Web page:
Earthbound concerns of an ascendant adult

“Prodigious, Prolix, Pretentious”

by Patrick Stephenson,
howling fanboy fantods for sure

OBSCURANT // During the mid ‘90s, writer David Foster Wallace was what ze Germans, with their short words for complex concepts, call a Wunderkind. [1] Some other words associated with Wallace: prodigious, prolix and pretentious.

The inspiration for that confusing mix of criticism and praise was Wallace’s thousand page, footnote-stuffed opus/door stop, Infinite Jest. That book’s pulpy innards dealt with such cheery topics as drug abuse, loneliness, depression and suicide. As its girth and subjects suggest, Infinite JestProlix was a slog, fun and intellectually stimulating at times but unbearably long, detailed and small-typéd at others. I’ve never finished it. Even Wallace has since admitted that some of the book is dull. (You’d think he woulda changed that before publication, but oh well.)

Despite the furor surrounding Infinite Jest, the true crystallization of Wallace’s proclaimed talents and genius arrived soon afterward, in 1997, with a collection of essays he’d titled A Supposedly Fun Thing I’ll Never Do Again. Unlike Infinite Jest, the collection demonstrated Wallace’s talents while remaining unfettered by self-indulgence. Essaying for magazines and journals had forced Wallace to pare down his voluminous descriptions of the world and focus intently on only one or two topics instead of trillions. The result was a work of true genius, and one I’ll be reading forever and ever, with—yes—infinite jest.

The three best pieces in the collection are “E Unibus Pluram,” “David Lynch Keeps His Head,” and the essayistic source for the book’s title, “A Supposedly Fun Thing I’ll Never Do Again.” In the first of those, Wallace examines the damage excessive TV-watching has wrought in American culture, and by extension, the effect it’s had on American fiction. Additionally, he incorporates a paean to a favorite author, Don DeLillo, whose fictions deal with these issues, and who has risen in prominence since the essay’s publication.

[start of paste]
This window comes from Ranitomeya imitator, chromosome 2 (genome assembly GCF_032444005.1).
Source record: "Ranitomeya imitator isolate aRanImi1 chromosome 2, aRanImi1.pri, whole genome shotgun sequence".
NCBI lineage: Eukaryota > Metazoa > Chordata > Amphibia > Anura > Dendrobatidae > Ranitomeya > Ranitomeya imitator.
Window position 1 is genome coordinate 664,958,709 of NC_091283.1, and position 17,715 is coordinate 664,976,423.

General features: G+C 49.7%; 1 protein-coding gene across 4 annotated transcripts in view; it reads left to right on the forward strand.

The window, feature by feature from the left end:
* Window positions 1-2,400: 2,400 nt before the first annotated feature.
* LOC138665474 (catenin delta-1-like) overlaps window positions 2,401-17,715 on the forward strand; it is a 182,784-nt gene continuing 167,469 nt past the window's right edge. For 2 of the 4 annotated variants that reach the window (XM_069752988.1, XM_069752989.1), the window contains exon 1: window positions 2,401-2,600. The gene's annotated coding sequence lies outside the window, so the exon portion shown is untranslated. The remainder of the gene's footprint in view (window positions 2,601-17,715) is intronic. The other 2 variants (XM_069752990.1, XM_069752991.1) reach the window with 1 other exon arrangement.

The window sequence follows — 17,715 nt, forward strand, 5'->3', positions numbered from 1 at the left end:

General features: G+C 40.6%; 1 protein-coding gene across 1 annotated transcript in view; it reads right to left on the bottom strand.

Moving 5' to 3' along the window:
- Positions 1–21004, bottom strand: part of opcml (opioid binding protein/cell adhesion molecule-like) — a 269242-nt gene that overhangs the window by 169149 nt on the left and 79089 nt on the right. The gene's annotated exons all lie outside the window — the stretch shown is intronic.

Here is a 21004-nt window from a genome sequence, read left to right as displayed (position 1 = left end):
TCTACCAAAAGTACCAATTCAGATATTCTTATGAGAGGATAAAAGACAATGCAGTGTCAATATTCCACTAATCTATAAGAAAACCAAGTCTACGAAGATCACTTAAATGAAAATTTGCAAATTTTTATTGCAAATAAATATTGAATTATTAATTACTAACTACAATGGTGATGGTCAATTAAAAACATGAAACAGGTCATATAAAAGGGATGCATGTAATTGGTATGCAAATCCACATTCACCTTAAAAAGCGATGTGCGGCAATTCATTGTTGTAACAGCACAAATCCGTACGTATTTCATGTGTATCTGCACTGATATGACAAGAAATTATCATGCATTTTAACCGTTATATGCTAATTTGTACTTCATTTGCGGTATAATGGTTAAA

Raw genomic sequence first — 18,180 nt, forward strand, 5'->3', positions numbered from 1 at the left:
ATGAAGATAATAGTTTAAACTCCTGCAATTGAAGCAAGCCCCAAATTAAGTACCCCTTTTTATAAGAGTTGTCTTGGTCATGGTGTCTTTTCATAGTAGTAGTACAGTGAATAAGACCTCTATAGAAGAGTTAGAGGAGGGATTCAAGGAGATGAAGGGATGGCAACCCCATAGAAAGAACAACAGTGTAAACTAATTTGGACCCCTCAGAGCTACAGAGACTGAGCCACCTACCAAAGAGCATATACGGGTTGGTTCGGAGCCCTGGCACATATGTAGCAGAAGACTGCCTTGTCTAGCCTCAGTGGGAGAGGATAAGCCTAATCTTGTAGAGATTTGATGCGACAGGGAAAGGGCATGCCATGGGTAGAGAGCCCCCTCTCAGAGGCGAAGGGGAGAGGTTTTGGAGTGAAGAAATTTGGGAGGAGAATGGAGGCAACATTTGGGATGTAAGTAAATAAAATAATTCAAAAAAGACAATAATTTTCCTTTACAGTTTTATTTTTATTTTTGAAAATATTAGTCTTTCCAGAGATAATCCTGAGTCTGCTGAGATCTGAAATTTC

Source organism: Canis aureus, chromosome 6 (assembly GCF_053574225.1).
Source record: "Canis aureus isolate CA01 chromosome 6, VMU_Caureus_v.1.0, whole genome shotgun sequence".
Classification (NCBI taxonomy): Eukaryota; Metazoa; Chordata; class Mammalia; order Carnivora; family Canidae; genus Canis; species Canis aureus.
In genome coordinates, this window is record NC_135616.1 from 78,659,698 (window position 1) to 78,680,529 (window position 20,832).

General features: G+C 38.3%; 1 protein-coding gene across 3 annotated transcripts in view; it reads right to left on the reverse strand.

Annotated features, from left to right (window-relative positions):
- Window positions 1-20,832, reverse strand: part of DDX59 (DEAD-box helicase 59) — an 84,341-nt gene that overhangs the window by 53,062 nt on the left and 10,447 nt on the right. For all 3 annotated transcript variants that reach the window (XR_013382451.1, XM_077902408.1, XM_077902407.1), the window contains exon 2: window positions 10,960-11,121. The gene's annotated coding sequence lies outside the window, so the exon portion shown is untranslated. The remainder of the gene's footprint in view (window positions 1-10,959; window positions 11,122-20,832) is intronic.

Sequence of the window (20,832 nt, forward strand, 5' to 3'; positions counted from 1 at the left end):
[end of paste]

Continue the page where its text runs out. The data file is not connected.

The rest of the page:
The second of those details a visit to the set of Lost Highway, a then new film from David Lynch, the creator of Twin Peaks and director of such films as Blue Velvet and Eraserhead. Within his essay Wallace describes the experience of seeing the movie’s production, while he analyzes Lynch’s life’s work, its successes and failures. Wallace never met Lynch, he confesses, but he did spy on him as he peed on a tree. The last of those—the title essay—concerns a cruise Wallace took, on a ship he nicknames the Nadir, and during whose voyage he suffers from agoraphobia, watches Jurassic Park like 6 times, and eats a lot of fruit. Each of these is heavily footnoted and brain-numbingly good.

With ease, Wallace mixes high and low style. Words like “antinomies,” “bisensuous,” and “phylogenic” appear alongside internet abbreviations like “w/”, for “with,” phrases like “pretty darn bad,” and digressions regarding sloganed shirts at carnivals. Piling on both vernacular and jargon, he melds both styles stunningly well. This lends an intellectual sheen to everything Wallace describes. He is at once a genius and your foul-mouthed, pop-culture obsessed pal.

That quality is enhanced by his affection for addressing reader directly, akin to Stephen King’s and others’ “Dear Reader” tactics, though less lame. Wallace assumes you’re on his mental level, that you recognize the words he’s using or possess the wherewithal to look them up. That kind of assumption is flattering and furthers our affection for his work, even if it eventually becomes tiresome. However, when every other form of entertainment assumes you’re stupid, Wallace’s assumptions are refreshing.

Also, he’s really really funny.

After this collection’s publication, Wallace faded from view. For a while, he didn’t release anything major, and in 2002, he accepted a prof. position at Pomona College in California. Lately, however, Wallace has returned to the fore, last year with a new short story collection, Oblivion, as well as a history of infinity and an interview with author/zeitgeist man Dave Eggers.

This year is an especially good time to review Wallace’s non-fiction, though, because he recently appeared in Atlantic Monthly, with an article about conservative shock jocks, and in Gourmet, with a controversial essay about a Maine lobster festival. In the latter, Wallace wonders, is eating lobster ethical? As a fan forever of Wallace’s work, I look forward to rereading these in some forthcoming, assuredly even more brilliant and mature collection. Booya.

[1] Say ‘wunderkind’ out loud with a German accent. Fun! You feel like Augustus Gloop, yes?

Written by patiomensch

March 3, 2007 at 10:36 pm

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